Pacific Gas and Electric Co. (PG&E) received conditioned approval Thursday for two 10-year natural gas transportation contracts with a major global glass manufacturer in Northern California from the California Public Utilities Commission (CPUC).
The regulatory action carries the condition that PG&E not offer Pilkington North America Inc. (PNA) discounted gas transportation rates until the company moves forward with a proposed $100 million modification of its glass-making facilities.
The CPUC took its action over the objections of both the Northern California Generation Coalition and the commission's independent consumer unit, the Division of Ratepayer Advocates (DRA). The generators argued that the utility allegedly failed to demonstrate that the duration of the contracts were "just and reasonable," and DRA raised issues related to the contract's duration beyond the utility's Gas Accord IV transmission framework, as well as whether PG&E would continue the contracts if PNA did not go through with its expansion program.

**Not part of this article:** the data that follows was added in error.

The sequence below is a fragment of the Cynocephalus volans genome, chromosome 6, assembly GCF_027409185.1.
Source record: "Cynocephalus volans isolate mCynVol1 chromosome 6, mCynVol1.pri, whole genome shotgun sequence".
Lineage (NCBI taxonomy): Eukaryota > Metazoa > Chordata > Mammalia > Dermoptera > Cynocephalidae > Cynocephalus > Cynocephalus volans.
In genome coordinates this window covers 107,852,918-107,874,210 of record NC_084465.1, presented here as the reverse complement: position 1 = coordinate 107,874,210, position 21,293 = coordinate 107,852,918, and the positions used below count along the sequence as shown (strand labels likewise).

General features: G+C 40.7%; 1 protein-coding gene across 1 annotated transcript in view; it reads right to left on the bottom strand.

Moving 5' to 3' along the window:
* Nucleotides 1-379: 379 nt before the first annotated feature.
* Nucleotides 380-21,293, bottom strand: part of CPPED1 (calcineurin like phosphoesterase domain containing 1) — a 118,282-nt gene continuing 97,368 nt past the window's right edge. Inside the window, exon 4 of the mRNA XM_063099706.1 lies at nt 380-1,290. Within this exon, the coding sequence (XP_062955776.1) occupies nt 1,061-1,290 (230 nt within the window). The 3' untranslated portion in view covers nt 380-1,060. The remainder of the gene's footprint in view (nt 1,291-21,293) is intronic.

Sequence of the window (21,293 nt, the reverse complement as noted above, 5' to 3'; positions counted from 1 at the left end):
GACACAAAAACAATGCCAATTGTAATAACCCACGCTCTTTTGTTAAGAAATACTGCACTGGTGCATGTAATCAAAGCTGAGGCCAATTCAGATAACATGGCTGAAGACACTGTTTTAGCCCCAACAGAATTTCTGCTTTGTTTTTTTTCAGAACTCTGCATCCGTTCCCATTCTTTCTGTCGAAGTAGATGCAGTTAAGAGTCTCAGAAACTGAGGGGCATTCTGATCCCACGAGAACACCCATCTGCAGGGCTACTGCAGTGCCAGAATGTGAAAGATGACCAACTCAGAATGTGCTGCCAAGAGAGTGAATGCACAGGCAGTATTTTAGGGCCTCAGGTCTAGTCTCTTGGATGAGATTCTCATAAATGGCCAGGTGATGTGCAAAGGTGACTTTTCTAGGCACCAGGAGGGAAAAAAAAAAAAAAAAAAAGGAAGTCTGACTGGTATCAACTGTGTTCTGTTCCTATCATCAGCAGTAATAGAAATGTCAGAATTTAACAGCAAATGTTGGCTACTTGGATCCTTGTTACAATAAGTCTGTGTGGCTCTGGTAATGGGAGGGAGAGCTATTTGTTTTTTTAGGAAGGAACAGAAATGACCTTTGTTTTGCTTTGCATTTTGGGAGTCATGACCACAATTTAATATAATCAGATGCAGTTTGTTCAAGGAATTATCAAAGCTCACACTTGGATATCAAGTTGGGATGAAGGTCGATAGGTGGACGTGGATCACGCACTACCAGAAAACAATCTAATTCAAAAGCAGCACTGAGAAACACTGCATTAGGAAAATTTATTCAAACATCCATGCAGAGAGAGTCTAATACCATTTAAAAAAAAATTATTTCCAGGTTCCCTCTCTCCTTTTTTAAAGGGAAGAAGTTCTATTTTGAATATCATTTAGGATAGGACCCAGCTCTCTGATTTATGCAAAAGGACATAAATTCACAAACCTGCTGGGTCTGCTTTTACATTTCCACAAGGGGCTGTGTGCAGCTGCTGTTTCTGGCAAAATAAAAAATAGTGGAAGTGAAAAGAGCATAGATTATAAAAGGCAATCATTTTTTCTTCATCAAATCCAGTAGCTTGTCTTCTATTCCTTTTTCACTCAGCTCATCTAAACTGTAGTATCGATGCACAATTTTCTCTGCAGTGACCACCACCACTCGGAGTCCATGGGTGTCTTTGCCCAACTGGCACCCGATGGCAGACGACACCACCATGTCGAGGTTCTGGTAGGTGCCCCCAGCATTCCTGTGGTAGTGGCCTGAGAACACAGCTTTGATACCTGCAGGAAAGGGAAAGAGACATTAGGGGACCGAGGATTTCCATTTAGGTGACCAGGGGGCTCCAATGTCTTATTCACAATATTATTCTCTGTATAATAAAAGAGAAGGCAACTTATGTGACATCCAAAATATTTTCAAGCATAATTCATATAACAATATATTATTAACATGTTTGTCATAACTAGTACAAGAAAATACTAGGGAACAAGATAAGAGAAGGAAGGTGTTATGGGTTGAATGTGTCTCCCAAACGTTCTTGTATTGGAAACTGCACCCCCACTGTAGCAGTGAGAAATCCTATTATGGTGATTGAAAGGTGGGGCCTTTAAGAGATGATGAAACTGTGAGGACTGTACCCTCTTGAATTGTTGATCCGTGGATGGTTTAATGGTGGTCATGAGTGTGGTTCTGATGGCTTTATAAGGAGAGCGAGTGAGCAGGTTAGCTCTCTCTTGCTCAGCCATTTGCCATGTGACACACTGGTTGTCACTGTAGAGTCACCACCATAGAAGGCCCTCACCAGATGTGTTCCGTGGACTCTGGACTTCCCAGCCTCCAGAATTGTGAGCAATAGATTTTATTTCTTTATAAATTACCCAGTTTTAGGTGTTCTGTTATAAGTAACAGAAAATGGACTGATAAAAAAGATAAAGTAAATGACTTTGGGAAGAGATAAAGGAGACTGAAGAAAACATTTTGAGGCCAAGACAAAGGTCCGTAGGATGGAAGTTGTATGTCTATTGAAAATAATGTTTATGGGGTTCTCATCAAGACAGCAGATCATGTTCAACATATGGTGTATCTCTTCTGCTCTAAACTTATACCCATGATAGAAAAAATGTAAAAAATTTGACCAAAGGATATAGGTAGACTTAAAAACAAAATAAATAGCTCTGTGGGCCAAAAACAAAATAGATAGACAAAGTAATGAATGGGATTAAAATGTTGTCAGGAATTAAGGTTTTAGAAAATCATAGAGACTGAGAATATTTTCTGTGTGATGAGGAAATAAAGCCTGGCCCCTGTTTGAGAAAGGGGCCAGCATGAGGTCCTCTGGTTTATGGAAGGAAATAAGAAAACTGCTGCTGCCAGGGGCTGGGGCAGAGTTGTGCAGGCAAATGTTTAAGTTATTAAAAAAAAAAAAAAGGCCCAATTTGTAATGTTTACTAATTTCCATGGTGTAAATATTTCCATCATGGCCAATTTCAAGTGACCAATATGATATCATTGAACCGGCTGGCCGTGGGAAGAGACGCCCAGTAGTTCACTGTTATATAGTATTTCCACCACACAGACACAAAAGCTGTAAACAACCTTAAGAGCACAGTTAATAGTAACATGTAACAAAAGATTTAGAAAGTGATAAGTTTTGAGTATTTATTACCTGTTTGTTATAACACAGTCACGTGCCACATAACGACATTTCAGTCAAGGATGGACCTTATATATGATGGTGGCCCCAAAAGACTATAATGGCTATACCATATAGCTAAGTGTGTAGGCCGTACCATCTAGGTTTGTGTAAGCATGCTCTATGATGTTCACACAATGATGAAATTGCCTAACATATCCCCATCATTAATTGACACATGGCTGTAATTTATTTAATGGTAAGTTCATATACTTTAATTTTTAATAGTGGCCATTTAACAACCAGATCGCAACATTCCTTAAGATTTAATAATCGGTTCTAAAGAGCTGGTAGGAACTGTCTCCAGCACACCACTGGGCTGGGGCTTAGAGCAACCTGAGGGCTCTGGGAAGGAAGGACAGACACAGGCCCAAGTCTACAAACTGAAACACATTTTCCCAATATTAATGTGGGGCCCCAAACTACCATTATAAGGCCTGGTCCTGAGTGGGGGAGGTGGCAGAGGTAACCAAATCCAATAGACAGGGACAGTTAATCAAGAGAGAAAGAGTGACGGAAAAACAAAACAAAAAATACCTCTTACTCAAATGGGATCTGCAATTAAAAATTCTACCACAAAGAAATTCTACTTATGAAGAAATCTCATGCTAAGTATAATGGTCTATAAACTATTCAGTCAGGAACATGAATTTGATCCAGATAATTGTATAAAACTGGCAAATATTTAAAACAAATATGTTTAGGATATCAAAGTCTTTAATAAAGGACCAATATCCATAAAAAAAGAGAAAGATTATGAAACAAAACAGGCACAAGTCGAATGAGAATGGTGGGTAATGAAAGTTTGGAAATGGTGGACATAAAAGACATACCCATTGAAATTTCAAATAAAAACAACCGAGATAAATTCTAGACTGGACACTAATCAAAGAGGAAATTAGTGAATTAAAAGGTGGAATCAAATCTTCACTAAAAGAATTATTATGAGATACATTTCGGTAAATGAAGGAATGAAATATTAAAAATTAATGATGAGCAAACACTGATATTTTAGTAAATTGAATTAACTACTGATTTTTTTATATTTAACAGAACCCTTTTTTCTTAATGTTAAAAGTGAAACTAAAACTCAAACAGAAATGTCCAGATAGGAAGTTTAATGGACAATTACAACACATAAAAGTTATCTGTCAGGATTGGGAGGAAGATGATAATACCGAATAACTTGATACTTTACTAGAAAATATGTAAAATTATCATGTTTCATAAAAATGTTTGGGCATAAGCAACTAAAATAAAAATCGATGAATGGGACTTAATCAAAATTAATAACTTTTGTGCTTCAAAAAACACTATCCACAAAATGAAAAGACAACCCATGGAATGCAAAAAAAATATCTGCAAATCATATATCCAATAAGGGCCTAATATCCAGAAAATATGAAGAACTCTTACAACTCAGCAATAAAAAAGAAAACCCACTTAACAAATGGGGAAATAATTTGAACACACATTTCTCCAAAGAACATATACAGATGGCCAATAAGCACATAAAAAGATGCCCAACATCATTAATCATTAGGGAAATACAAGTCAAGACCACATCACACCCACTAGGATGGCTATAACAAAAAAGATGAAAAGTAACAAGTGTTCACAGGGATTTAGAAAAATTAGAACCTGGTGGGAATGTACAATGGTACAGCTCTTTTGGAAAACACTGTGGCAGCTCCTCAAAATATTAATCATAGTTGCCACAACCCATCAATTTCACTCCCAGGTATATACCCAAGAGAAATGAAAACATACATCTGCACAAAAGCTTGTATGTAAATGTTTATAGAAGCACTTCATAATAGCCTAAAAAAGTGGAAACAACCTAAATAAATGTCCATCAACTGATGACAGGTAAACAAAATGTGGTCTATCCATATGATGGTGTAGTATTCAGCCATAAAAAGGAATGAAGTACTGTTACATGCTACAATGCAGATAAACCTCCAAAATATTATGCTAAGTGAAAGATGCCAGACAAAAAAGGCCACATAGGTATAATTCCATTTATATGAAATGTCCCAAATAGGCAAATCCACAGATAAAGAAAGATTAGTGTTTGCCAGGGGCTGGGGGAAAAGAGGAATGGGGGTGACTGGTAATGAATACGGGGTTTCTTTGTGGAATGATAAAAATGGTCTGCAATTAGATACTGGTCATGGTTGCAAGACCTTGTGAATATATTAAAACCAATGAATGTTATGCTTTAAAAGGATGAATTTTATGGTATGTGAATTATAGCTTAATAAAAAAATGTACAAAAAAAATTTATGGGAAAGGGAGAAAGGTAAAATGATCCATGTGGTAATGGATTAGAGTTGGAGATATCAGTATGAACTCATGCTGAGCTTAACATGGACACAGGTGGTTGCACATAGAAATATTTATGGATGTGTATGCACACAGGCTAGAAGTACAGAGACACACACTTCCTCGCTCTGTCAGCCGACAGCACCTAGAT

A key part of the case was the determination by a state business development services unit, California Business Investment Services (CalBIS), that the glass manufacturer was a "serious risk" for relocation of its manufacturing expansion outside California. That tipped the scales in favor of approving PG&E's long-term transportation deal. Terms are confidential.
"It is clear that CalBIS has the expertise and staff to identify and screen legitimate economic development candidates, and this position as the state's preeminent evaluator of economic development issues gives it unique and early access to would-be [economic development rate] applicants," the CPUC said in its order.
DRA was concerned that language in the contracts allows for discounted rates even if the $100 million expansion is not pursued, but PG&E assured the CPUC that it would not give the discounts without the expansion.
The amount of the discounts for the latter half of the 10-year deals will be determined in a CPUC gas transmission/storage rate case to cover the period after the current Gas Accord IV expires. That case will also determine who will pay for the shortfall between the discounted and market rates -- other ratepayers, shareholders or a combination of the two.
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